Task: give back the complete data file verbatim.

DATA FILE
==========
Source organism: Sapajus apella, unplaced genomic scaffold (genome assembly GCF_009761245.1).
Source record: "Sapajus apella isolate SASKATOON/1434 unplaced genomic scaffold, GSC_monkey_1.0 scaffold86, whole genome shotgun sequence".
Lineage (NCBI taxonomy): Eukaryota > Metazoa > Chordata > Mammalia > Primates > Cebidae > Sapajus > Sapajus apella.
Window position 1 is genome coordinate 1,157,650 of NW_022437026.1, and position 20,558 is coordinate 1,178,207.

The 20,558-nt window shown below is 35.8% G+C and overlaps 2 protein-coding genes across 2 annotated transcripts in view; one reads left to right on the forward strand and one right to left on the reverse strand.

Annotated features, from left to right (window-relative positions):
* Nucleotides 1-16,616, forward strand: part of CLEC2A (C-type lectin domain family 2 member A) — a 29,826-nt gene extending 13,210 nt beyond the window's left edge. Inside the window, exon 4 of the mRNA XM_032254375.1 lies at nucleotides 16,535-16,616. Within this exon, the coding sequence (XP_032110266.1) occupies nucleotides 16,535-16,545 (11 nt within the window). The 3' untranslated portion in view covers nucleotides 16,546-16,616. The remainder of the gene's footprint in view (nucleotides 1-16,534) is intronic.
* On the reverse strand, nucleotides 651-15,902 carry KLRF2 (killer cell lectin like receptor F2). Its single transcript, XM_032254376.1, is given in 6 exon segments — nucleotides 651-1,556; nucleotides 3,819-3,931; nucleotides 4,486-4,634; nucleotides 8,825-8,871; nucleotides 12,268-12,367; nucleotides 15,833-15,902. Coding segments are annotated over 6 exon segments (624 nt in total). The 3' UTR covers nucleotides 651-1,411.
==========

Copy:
Source organism: Sapajus apella, unplaced genomic scaffold (genome assembly GCF_009761245.1).
Source record: "Sapajus apella isolate SASKATOON/1434 unplaced genomic scaffold, GSC_monkey_1.0 scaffold86, whole genome shotgun sequence".
Lineage (NCBI taxonomy): Eukaryota > Metazoa > Chordata > Mammalia > Primates > Cebidae > Sapajus > Sapajus apella.
Window position 1 is genome coordinate 1,157,650 of NW_022437026.1, and position 20,558 is coordinate 1,178,207.

The 20,558-nt window shown below is 35.8% G+C and overlaps 2 protein-coding genes across 2 annotated transcripts in view; one reads left to right on the forward strand and one right to left on the reverse strand.

Annotated features, from left to right (window-relative positions):
* Nucleotides 1-16,616, forward strand: part of CLEC2A (C-type lectin domain family 2 member A) — a 29,826-nt gene extending 13,210 nt beyond the window's left edge. Inside the window, exon 4 of the mRNA XM_032254375.1 lies at nucleotides 16,535-16,616. Within this exon, the coding sequence (XP_032110266.1) occupies nucleotides 16,535-16,545 (11 nt within the window). The 3' untranslated portion in view covers nucleotides 16,546-16,616. The remainder of the gene's footprint in view (nucleotides 1-16,534) is intronic.
* On the reverse strand, nucleotides 651-15,902 carry KLRF2 (killer cell lectin like receptor F2). Its single transcript, XM_032254376.1, is given in 6 exon segments — nucleotides 651-1,556; nucleotides 3,819-3,931; nucleotides 4,486-4,634; nucleotides 8,825-8,871; nucleotides 12,268-12,367; nucleotides 15,833-15,902. Coding segments are annotated over 6 exon segments (624 nt in total). The 3' UTR covers nucleotides 651-1,411.